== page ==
100 Creatives

100 Creatives 2013: Vincent Fink, Science Fashion

What He Does: Vincent Fink has been a graphic designer ever since he left the Art Institute of Houston in 2005. He found a nice high-paying job doing what he loved, but a cruel and verbally abusive production manager inspired him to strike out on his own. Now he heads Point 506 Clothing & Graphic Design. They're an independent fashion company here in Houston that aspires to produce unique artist interpretations of scientific concepts and to bring an air of enlightenment to modern fashion.

Every single design comes right out of the talented left hand of Fink, who feels that a trendy design should have a deeper meaning than just 'Hey, it looks cool.' Fashion doesn't have to be empty; it can show off centuries of expanded mathematical thought, and that's what he offers on his shirts.

Why He Likes It: "I always enjoy the process of creating the perfect design. The time involved in research and sketching takes weeks sometimes. If I have to draw a lion, I'm going to sketch at least 20 lions and pick the best one to ink. I like when me and Tina Lara, co-founder of Point 506, can get together and come up with some really great concepts for the designs. She pushes me to be a greater artist and businessman. Mostly, I enjoy knowing that our designs are causing people young and old to discover new theories in math and science."

What Inspires Him: "We are the universe reflecting on its self through consciousness. Carl Sagan, Nicola Tesla, Edgar Cayce, ancient civilizations, and as far as brands, really no one and everyone. My drawings sometimes get the M.C. Escher comparison, which is cool, to feel like I'm anywhere near his level. I consider most of my work to be graphic surrealism, or sometimes I create lucid surrealism. I am very fascinated with the subconscious and the unseen reality."

If Not This, Then What: Fink is a man of many talents. In addition to his work with Point 506, he's developing a career as a traditional artist, specializing in photorealistic painting. He's dabbled in sculptor and animation in the past, and admits that he's got at least one prog rock album in him that the world will one day hear. He's a busy guy.

If Not Here, Then Where: If Houston can't hold him, you'll find Fink in New York City. He just returned from doing two art shows there, and found the experience inspiring and invigorating. Plus, he has family there that he's visited regularly since he was a child.

What's Next: "Attempt to master all the disciplines I've currently set myself to. Get the brand in more of the right independent clothing stores, and the fine art in more galleries that see my vision. I hope I can focus less on all the salesman activities and more on creative processes, make more music and take some science courses. I would also like to be on one of the first colonies to Mars. Ultimately, just keep striving for excellence in whatever I do. No matter how many times I fall, I will always climb back up from the bile to smile at the ones who tried to drag me down."

More Creatives for 2013 (In order of most recently published; click here for the full page).

Stephanie Saint Sanchez, Senorita Cinema founder Ned Gayle, thrift store painting defacer Sameera Faridi, fashion designer Greg Ruhe, The Human Puppet Sophia L. Torres, founder and co-artistic director of Psophonia Dance Company Maggie Lasher, dance professor and artistic director Jordan Jaffe, founder of Black Lab Theatre Outspoken Bean, performance poet Barry Moore, architect Josh Montoute, mobile gaming specialist Ty Doran, young actor Gwen Zepeda, Houston's first Poet Laureate Joseph Walsh, principal dancer at Houston Ballet Justin Garcia, artist Buck Ross, dilettante and director of Moores Opera Center Patrick Renner, sculptor of the abstract and the esoteric Tomas Glass, abstract artist and True Blood musician Ashley Stoker, painter, photographer and Tumblr muse Amy Llanes, artistic airector of Rednerrus Feil Dance Company Bevin Bering Dubrowski, executive director at the Houston Center for Photography Lydia Hance, founder and director of Frame Dance Productions Piyali Sen Dasgupta, mixed media artist and nature lover Dean James, New York Times bestselling mystery novelist Nicola Parente, abstract painter and photographer Cheryl Schulke, handmade leather pursemaker Anthony Rathbun, Alternative Lifestyle Photographer David Salinas, computer-less analog photographer Danielle Burns, art curator Alicia DiRago, Whimseybox founder Katia Zavistovski, contemporary art curator Ashley Horn, choreographer, filmmaker Amanda Stevens, scary book author Peter Lucas, film and video curator, music lover and self-described culture-slinger Ana María Otamendi, collaborative pianist and vocal coach Billy D. Washington, comedian Michele Brangwen, choreographer and dancer Kristin Warren, actress and choreographer Kelly Sears, animator and film maker Colton Berry, Bayou City Theatrics' artistic director jhon r. stronks,dance-maker Joe Grisaffi, actor, director, writer, cinematographer Jordan "Monster Mac" McMahon, artist, designer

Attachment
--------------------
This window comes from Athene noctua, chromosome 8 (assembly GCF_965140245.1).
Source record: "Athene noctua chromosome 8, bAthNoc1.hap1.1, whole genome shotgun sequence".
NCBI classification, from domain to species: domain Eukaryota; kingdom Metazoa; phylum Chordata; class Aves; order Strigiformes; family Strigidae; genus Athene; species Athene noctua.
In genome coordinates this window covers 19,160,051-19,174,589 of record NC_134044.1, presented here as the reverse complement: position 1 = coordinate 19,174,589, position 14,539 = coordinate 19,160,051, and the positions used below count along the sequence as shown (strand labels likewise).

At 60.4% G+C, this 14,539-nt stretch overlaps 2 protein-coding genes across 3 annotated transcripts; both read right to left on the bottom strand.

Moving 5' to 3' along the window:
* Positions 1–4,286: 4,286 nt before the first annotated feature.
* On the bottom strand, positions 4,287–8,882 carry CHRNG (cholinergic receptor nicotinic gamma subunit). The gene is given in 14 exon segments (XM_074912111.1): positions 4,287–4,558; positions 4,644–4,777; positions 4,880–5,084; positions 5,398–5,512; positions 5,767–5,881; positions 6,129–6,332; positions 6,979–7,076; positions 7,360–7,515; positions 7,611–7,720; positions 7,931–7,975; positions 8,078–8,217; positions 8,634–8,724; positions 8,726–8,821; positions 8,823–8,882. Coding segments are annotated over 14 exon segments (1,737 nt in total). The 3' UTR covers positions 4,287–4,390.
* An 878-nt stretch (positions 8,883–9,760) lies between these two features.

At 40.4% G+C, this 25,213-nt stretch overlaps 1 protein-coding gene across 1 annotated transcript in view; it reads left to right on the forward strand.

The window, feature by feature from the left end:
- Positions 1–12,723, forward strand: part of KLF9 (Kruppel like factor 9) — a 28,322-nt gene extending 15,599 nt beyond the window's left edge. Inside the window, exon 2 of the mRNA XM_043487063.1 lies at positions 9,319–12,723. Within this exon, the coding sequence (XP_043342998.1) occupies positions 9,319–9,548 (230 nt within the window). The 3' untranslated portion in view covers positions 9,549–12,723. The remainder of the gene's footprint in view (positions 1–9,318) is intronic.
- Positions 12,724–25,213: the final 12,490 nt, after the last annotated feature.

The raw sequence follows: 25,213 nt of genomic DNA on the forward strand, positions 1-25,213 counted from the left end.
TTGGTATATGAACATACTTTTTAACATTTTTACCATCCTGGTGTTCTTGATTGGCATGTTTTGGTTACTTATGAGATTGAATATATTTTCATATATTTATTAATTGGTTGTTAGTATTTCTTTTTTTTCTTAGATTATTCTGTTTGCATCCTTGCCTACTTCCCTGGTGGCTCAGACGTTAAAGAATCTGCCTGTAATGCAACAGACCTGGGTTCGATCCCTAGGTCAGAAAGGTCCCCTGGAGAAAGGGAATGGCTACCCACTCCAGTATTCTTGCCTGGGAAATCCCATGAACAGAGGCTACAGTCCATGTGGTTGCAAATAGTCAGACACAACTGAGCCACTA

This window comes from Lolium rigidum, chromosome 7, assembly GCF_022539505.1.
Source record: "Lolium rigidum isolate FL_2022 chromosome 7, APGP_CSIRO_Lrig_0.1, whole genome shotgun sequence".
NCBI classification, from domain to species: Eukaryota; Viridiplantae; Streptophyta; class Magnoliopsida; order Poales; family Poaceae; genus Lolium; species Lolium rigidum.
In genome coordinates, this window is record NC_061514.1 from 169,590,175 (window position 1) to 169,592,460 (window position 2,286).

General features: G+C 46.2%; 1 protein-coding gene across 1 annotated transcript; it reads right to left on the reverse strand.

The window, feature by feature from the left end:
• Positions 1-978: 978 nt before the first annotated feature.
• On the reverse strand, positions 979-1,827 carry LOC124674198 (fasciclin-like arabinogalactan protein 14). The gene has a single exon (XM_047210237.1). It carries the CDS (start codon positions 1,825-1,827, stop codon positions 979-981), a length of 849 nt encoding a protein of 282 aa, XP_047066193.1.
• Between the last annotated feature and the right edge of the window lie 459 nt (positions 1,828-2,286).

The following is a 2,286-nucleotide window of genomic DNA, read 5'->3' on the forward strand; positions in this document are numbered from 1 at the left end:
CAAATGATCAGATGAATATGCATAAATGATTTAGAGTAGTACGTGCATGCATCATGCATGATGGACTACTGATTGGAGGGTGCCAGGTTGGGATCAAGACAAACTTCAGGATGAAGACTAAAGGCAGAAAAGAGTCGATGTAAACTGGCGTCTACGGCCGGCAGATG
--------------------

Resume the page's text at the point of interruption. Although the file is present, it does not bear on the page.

KEEP THE HOUSTON PRESS FREE... Since we started the Houston Press, it has been defined as the free, independent voice of Houston, and we'd like to keep it that way. With local media under siege, it's more important than ever for us to rally support behind funding our local journalism. You can help by participating in our "I Support" program, allowing us to keep offering readers access to our incisive coverage of local news, food and culture with no paywalls.
Jef Rouner (not cis, he/him) is a contributing writer who covers politics, pop culture, social justice, video games, and online behavior. He is often a professional annoyance to the ignorant and hurtful.
Contact: Jef Rouner